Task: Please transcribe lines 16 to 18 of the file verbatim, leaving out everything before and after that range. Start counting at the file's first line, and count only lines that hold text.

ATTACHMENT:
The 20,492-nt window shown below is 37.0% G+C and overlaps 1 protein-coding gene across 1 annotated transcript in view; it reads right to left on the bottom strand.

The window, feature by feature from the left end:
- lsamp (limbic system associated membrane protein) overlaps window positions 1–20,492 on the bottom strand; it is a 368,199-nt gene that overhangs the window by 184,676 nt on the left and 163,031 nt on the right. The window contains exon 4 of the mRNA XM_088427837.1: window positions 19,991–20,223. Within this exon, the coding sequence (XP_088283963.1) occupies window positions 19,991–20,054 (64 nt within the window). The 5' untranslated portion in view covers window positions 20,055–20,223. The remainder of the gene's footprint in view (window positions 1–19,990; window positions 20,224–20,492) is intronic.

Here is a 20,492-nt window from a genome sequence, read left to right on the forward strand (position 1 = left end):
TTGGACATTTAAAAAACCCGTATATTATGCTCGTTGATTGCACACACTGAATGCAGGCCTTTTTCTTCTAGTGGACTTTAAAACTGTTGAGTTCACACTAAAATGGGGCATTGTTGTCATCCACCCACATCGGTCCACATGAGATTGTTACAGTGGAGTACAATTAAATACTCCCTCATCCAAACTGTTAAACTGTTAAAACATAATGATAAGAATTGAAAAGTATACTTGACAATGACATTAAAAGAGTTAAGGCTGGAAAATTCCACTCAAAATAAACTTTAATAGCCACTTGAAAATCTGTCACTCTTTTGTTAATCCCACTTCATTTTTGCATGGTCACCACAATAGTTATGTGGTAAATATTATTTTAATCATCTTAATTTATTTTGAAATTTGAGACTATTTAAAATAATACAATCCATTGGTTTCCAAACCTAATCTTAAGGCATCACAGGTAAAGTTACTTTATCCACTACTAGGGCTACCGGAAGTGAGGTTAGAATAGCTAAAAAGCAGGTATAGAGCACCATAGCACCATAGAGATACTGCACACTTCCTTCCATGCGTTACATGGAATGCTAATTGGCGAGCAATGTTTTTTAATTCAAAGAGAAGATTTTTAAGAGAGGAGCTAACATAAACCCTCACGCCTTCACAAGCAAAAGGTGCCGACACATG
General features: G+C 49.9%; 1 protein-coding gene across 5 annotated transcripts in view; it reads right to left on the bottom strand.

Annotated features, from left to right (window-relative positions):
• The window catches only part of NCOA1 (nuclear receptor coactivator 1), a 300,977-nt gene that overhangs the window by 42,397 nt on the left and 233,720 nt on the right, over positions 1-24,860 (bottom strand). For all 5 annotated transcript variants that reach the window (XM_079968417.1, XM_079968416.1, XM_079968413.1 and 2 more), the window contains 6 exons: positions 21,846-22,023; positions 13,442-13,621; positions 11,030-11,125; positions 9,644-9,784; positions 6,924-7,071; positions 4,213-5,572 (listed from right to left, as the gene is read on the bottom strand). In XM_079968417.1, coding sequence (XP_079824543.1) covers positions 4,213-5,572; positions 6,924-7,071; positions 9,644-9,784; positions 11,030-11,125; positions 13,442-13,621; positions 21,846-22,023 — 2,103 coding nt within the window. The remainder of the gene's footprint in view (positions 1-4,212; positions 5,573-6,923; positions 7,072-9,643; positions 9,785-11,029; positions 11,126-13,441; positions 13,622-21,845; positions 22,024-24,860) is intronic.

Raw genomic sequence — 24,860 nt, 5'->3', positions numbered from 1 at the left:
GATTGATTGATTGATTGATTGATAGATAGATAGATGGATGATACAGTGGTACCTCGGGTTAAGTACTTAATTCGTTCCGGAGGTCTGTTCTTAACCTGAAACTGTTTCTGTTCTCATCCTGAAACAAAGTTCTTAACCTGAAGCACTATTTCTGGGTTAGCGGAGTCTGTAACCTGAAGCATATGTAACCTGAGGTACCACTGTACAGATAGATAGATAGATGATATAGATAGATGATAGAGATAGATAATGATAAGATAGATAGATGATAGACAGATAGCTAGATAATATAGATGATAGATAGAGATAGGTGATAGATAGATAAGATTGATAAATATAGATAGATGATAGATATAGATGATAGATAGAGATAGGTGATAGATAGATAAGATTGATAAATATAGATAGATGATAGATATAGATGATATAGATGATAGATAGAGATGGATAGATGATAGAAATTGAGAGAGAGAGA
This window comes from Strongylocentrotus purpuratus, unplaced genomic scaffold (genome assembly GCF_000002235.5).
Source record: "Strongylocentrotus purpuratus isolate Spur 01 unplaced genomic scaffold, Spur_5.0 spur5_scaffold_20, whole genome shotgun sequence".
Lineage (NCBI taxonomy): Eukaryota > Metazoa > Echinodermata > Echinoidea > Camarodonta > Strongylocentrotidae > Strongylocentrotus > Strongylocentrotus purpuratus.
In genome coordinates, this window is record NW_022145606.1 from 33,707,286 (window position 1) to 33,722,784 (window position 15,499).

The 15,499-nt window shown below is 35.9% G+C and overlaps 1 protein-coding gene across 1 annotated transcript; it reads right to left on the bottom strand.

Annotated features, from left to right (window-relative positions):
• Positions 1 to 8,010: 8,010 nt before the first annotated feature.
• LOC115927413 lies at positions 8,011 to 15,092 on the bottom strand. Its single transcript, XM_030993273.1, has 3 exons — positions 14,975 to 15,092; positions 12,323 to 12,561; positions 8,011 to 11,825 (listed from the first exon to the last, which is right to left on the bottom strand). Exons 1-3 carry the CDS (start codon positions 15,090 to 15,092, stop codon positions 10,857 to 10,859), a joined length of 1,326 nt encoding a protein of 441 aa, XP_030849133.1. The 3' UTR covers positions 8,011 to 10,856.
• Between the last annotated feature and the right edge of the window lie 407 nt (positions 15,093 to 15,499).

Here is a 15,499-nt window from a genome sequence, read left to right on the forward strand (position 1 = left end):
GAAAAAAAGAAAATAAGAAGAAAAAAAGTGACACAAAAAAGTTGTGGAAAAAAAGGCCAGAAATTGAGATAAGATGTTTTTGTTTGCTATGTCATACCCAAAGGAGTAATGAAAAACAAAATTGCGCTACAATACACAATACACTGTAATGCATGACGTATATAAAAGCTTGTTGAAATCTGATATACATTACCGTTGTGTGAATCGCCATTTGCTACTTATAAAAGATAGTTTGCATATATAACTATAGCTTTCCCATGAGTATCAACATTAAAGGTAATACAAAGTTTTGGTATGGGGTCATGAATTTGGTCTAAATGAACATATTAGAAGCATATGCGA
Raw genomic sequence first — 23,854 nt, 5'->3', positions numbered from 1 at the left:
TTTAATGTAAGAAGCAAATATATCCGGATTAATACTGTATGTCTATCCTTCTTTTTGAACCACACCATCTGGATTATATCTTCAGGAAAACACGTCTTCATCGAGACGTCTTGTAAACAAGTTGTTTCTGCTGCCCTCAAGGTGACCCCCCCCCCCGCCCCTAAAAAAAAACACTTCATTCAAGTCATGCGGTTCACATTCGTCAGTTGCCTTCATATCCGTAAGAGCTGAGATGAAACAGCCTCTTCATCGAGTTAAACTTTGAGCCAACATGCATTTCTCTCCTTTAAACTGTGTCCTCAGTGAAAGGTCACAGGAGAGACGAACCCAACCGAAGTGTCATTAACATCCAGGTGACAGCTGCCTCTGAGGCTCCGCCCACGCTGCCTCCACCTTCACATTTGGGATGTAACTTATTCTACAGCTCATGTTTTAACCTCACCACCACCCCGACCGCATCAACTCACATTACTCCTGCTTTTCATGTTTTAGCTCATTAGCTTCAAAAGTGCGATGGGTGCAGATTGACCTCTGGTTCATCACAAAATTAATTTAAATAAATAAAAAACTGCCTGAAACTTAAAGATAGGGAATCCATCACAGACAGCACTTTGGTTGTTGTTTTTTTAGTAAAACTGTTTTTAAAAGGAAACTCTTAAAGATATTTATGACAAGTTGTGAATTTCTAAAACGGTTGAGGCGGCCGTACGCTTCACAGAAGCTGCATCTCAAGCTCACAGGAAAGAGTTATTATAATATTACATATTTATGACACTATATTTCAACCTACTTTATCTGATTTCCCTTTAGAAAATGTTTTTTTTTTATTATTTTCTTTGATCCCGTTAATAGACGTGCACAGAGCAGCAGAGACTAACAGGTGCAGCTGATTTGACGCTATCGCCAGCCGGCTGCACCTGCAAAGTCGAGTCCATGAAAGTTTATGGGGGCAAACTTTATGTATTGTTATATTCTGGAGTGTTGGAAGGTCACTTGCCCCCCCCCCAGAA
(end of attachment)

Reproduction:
Annotated features, from left to right (window-relative positions):
• Positions 1 to 8,010: 8,010 nt before the first annotated feature.
• LOC115927413 lies at positions 8,011 to 15,092 on the bottom strand. Its single transcript, XM_030993273.1, has 3 exons — positions 14,975 to 15,092; positions 12,323 to 12,561; positions 8,011 to 11,825 (listed from the first exon to the last, which is right to left on the bottom strand). Exons 1-3 carry the CDS (start codon positions 15,090 to 15,092, stop codon positions 10,857 to 10,859), a joined length of 1,326 nt encoding a protein of 441 aa, XP_030849133.1. The 3' UTR covers positions 8,011 to 10,856.